Education Talking Points 19-11-15

China found to have the most English-language international schools

ISC Research, part of the International School Consultancy has found that there are now 8,000 English-language international schools world-wide. China has the most, at 526 and has also experienced the largest growth in the number of schools, adding 218 schools in four years since late 2011. ISC predicts over the next ten years there will be at least 15,000 English-language international schools; teaching over eight million students. Click here to read the full article    

Uneven growth in international student enrollment across US universities

The Chronicle of Higher Education has found that less than half of American universities kept pace with the average national growth in international student enrollment, with only 10 percent of institutions accounting for nearly 70 percent of the growth between the 2005-06 and 2014-15 school years. Click here to read the full article.

Earlier last month, The Conversation published an article discussing the factors that influence Chinese students’ decision to study in Australia, click here to read the full article.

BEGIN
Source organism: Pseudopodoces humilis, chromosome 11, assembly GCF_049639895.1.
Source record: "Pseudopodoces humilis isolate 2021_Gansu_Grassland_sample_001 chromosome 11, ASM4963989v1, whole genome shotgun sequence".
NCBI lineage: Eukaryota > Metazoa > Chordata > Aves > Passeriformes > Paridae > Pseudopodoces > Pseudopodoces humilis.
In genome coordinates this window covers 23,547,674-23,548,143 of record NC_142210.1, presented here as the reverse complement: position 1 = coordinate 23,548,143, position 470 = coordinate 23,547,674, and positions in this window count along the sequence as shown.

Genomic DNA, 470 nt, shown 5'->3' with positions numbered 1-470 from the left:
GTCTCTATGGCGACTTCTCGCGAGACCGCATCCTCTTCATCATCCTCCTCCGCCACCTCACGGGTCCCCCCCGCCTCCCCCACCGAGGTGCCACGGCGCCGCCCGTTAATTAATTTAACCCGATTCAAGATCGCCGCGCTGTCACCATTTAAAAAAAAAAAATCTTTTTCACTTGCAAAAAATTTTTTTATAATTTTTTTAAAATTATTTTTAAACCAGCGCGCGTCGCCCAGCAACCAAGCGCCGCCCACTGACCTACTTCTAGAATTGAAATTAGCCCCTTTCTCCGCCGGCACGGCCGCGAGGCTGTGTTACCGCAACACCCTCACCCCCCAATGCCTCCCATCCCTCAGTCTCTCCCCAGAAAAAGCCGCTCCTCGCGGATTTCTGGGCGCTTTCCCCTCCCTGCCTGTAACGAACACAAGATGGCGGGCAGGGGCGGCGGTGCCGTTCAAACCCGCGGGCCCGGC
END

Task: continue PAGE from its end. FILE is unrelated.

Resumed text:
English teacher found errors in one in three textbooks

After noticing a few mistakes in a textbook, Shi Bing, an English teacher at Beijing Foreign Studies University, decided to do a more extensive survey into English language textbooks published in China. Shi Bing read over 100 text books and found that more than one in three books had mistakes. The Ministry of Education has acknowledged the errors and have directed the publishers to make the appropriate corrections. Click here to read the full article (Chinese).

The English language has interesting quirks

Aeon magazine has published an essay about the historical oddities and current quirks of the English language. Click here to read the full essay.

Oriental Wonderland in the works

Plans to build a $500 million ‘oriental wonderland’ in Warnervale, on the Central Coast, New South Wales. The park is planned to include a full-size replica of the gates to the Forbidden City and a nine-story temple housing a giant Buddha. However the NSW Department of Planning has rejected the plan in its current form, citing a lack of detail in the claims made and inadequate consideration of logistical concerns. Click here to read the full article.



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